Rona Wilson targeted in 10-year cyber espionage effort by two groups: report

New Delhi: A new report has revealed that activist Rona Wilson – jailed for what Pune Police and the NIA believe to be his links to the Elgar Parishad case – has been targeted by two groups who have launched cybercrime campaigns against him.

This report follows last year’s damning report from Massachusetts-based digital forensics firm Arsenal Consulting, which said a cyber attacker gained access to Wilson’s computer at least 22 months before his arrest. and that at least 10 incriminating letters had been placed. on her through this attack.

In July of this year, as part of the Pegasus project, Thread had reported that Wilson was one of the first targets – attacked as early as mid-2017 – of the highly intrusive Pegasus spyware. He was one of the first to be arrested in the Elgar Parishad case.

At the end of last year, Thread also reported based on findings from Arsenal Consulting that Wilson had been the victim of both surveillance and the delivery of incriminating material for almost a year before his arrest on June 6, 2018.

Arsenal Consulting, which was hired by Wilson’s defense attorneys to study electronic evidence presented against him in the Elgar Parishad case, said it found Pegasus indicators on the Windows volume of Wilson’s computer in two backups. iTunes from an iPhone 6S.

SentinelOne Results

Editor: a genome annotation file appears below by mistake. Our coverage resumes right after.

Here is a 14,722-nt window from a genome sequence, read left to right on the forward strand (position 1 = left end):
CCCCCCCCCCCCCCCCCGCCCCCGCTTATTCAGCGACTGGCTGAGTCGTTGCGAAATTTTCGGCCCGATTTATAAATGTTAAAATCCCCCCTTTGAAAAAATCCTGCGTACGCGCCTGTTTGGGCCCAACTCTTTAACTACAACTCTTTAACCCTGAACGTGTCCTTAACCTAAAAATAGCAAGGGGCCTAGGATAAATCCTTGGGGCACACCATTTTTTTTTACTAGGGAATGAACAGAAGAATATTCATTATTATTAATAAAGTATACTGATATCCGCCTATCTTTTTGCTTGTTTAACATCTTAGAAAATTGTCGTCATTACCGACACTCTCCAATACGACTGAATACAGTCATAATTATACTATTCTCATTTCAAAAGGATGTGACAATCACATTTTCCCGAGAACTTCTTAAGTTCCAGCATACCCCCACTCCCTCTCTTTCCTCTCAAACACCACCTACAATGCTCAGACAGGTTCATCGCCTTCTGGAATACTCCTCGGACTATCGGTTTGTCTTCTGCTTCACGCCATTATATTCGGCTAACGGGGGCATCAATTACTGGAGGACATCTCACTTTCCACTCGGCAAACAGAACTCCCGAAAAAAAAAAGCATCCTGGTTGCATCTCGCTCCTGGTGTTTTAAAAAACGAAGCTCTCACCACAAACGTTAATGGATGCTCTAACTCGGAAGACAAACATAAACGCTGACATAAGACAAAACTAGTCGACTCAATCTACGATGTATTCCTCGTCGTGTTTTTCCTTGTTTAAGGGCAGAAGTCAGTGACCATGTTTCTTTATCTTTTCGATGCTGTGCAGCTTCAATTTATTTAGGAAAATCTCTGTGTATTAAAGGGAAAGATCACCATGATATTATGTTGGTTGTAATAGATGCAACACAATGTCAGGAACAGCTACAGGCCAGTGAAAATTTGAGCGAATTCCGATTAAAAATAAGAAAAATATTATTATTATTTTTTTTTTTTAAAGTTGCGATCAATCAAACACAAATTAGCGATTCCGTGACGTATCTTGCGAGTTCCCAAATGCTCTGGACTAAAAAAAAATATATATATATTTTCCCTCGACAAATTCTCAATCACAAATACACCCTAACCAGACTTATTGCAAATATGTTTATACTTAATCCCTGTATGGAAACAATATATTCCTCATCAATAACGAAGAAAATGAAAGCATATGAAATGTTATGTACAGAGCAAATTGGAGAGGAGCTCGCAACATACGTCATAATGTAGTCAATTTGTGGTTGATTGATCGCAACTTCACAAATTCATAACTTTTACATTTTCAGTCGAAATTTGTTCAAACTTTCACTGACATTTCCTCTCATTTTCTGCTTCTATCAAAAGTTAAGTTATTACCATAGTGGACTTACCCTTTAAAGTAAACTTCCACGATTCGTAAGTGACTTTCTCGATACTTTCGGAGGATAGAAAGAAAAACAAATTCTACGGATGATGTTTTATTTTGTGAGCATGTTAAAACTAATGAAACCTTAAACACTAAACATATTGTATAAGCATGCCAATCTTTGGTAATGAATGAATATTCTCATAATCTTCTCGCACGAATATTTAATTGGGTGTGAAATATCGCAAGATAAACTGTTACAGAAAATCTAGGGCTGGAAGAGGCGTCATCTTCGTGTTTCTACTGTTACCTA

Now the conclusions of American experts from the cybersecurity company SentinelOne, on which The Washington Post reportedclaim that Wilson was targeted in an effort that spanned nearly a decade – a much longer span of time than previously thought.

One of the two groups targeting Wilson, identified as SideWinder, is linked to “widely documented cyber-espionage campaigns against military targets in China and Pakistan, India’s principal foreign adversaries,” the newspaper noted. Its activities are known to be directed against government and military targets in Pakistan and China.

SentinelOne does not identify the second of Wilson’s attackers, but dubbed him “ModifiedElephant”. It notes that its activity “aligns with the interests of the Indian state”.

“Two separate groups pursuing the same target suggest that they were tasked with the task by the same entity,” said Juan Andres Guerrero-Saade, senior threat researcher and co-author of the SentinelOne report.

SentinelOne noted that the activist had received “dozens of emails”, many from activists he knew and which were sometimes disguised as news articles, which contained “malware designed to infiltrate his computer”.

“ModifiedElephant” shared web domains with a hacking group known as Hangover, which in turn attacked commercial businesses and national security interests in Europe, the United States and Pakistan.

Besides Wilson, 15 activists, academics and lawyers have been arrested by Pune police and the NIA in the Elgar Parishad case. The eldest of them, Father Stan Swamy, died in July this year.

Critics of the government have dismissed the NIA’s claims in the case, describing the investigation as a witch hunt against dissidents and rights activists.

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